Tips for Technologists is a series aimed at teaching you to engage with technology in best way possible. You can see all the Tips for Technologists articles here.
By Nick Ruffilo
There are many wonderful books out there about the power of positive thinking. If you’ve spent even a few months on the business side of things, you’ll know how much work can get done when people focus on what is possible and not what is not. The same is true in technology.
Software has nearly no limits. Very small teams of software engineers (3-5) are doing wonderful things at research institutions, startups, and big companies alike. The dilemma is, how do you know you can do something until you’ve done it already? When it comes to software, if you’ve done it already, and you have to do it again, you’re essentially done as soon as you begin. You take your code from the previous project (or process, if you’re using a set of tools) and replicate. But, when faced with something you’ve never done before, it can feel like you’re staring at a blank canvas, blindfolded, not knowing exactly what colors you have, or how your art will look.
Most Tech Problems are Like Jigsaw Puzzles
Unless you’re trying to create a truly revolutionary process or piece of software, chances are that every piece you need is already done for you. Want to build an e-commerce website? Depending on how much money you’re willing to spend, there are complete turnkey solutions. There are WordPress plugins to enable e-commerce, or you could explore platforms like Shopify, Magento, or a whole host of others. Where I see issues is when the business and IT sides do not agree on what the final picture of the puzzle will look like.
Each bit of functionality you want is a piece of the puzzle. Large multi-purpose software acts like one large piece. While it may save you time, its size may make it difficult to fit other pieces around it. But, if your project turns into a 1,000-piece puzzle, you’re going to need a very special team to to figure out how those pieces fit together in the right way. Unlike a manufactured puzzle where it is guaranteed that all the pieces fit together, in the software world, this is not true. Often, two pieces don’t quite fit, and one must be modified. But not all software lets you make changes.
Back to the big picture — literally. If you don’t know what the final image should look like, the outcome will never be right. The business side needs to know what the final image will look like to determine if it meets the needs of the customers or the company. The technology side needs to know what the final image looks like or it will be very difficult to make the right architecture decisions or deliver the right project.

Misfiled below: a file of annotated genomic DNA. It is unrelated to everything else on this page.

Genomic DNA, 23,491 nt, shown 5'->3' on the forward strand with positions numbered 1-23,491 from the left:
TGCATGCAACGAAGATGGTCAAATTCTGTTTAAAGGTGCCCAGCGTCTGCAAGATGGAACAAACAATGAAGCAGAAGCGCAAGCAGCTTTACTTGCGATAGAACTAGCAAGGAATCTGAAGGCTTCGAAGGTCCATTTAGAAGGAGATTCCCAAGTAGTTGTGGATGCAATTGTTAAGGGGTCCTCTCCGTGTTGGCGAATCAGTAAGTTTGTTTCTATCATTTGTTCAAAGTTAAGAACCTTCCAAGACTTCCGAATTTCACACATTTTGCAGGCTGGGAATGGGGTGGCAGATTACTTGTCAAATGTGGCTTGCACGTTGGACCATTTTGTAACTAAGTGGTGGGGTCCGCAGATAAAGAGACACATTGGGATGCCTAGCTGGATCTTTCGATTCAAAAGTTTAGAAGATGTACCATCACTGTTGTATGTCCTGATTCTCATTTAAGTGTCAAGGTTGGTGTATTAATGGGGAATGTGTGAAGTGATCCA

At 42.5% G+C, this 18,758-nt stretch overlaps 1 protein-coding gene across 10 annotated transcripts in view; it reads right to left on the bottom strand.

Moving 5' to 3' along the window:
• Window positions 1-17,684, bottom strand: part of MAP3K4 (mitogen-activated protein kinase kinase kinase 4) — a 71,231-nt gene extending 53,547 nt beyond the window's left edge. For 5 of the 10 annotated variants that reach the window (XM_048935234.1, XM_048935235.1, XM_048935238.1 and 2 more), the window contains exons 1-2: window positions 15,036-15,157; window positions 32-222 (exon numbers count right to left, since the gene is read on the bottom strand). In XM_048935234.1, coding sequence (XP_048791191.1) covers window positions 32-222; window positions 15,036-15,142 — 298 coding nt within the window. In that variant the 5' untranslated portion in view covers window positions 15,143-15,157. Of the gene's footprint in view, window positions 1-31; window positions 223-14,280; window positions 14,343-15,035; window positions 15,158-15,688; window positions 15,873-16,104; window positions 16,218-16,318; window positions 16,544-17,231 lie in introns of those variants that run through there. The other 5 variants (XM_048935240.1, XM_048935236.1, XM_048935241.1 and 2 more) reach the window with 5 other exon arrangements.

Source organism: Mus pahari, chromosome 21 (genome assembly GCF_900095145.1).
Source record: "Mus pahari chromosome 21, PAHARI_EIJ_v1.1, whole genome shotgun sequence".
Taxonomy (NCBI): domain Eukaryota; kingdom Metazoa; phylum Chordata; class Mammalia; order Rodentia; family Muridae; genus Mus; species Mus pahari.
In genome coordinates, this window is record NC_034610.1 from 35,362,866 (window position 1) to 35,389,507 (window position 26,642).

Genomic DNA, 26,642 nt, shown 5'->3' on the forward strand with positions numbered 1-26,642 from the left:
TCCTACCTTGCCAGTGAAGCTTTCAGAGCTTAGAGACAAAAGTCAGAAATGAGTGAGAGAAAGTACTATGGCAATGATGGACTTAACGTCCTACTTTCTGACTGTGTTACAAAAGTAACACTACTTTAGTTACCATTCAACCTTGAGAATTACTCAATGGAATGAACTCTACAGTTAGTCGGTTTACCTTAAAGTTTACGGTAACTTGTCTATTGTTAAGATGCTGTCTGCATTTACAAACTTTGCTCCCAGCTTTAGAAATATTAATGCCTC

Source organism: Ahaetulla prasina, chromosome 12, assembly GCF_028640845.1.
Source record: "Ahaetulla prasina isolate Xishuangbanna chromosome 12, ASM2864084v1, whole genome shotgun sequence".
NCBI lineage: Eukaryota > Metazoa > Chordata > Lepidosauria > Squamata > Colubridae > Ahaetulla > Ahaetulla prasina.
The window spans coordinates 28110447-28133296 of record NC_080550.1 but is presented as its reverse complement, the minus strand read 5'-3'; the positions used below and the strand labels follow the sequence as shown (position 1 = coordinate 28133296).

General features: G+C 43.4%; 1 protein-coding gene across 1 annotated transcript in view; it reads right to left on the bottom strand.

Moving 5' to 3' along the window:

UI and SDLC had a Rebel Child, and His Name was UX
UX, otherwise known as User Experience, is probably the best way to sketch that final image for all consumer-facing applications. UX design takes into account more than what is literally on the screen, but also how the user interacts with it. There are many ways to do UX modeling — from using UML to user flow models, to annotated screen mockups. Five years ago, UI (user interface) designers would have said something like, “Buy button will be placed below the cover image.” Today, UX says things like, “Users browsing a page with a cover image on it will want a buy button. The buy button needs to provide links to all the market places we are listed on, as the users may have any number of devices.”
Focusing on UX allows technologists to make the appropriate technology decisions and business managers to make the appropriate business decisions. Technology isn’t saying: “With this software, we can only do X, and Y, not Z.” and the business isn’t saying: “you must use software B.”
Break Down the Pieces to Achieve Your Goals
It doesn’t matter how good you are with any tool or programming language, there are always going to be a few pieces of the puzzle that are new to you and possibly intimidating. Start easy and figure out what pieces are done exactly as you need them. Go through your code/process and acceptable open source projects to find perfect matches for as many pieces as you can. Then, look at the pieces that may require just a little bit of modification. Finally, try to figure out the difficult pieces.
Thanks to a search engine, some wonderful programmers providing their code for free, and your copy/paste skills, you can complete the challenging project with two weeks left to puzzle out the last one or two interactions that you need to code from scratch.
For the Advanced Crew
The better we get at something, the more we know about we can’t do. This is bad. If you had the requirements to build a system that would take an audio book and sync it up with text (and find possible inaccuracies) you might look at that as a hugely daunting task. In fact, if you’re a PHP coder, you might even say that the audio libraries to do such a thing just aren’t there – you’d have to write your own speech-to-text. Since you know this, you’ll be firm and push back on those requirements. Before saying anything is not possible, or too hard, give a search. Did you know there is a new Google API that does speech-to-text (with confidence levels)? Also, while your programming language may not have the APIs, there are external server-side software that could bear the brunt of the work. Basically don’t let yourself get in the expert trap where you become too confident in what you can and can’t do.
Bringing It All Together
No matter if you are new to something or an expert, there will always be requirements that seem impossible. But, with the following steps you can turn that impossible into possible:
1) Do a web search for a solution
2) Break the requirement down into chunks and search for solutions to that chunk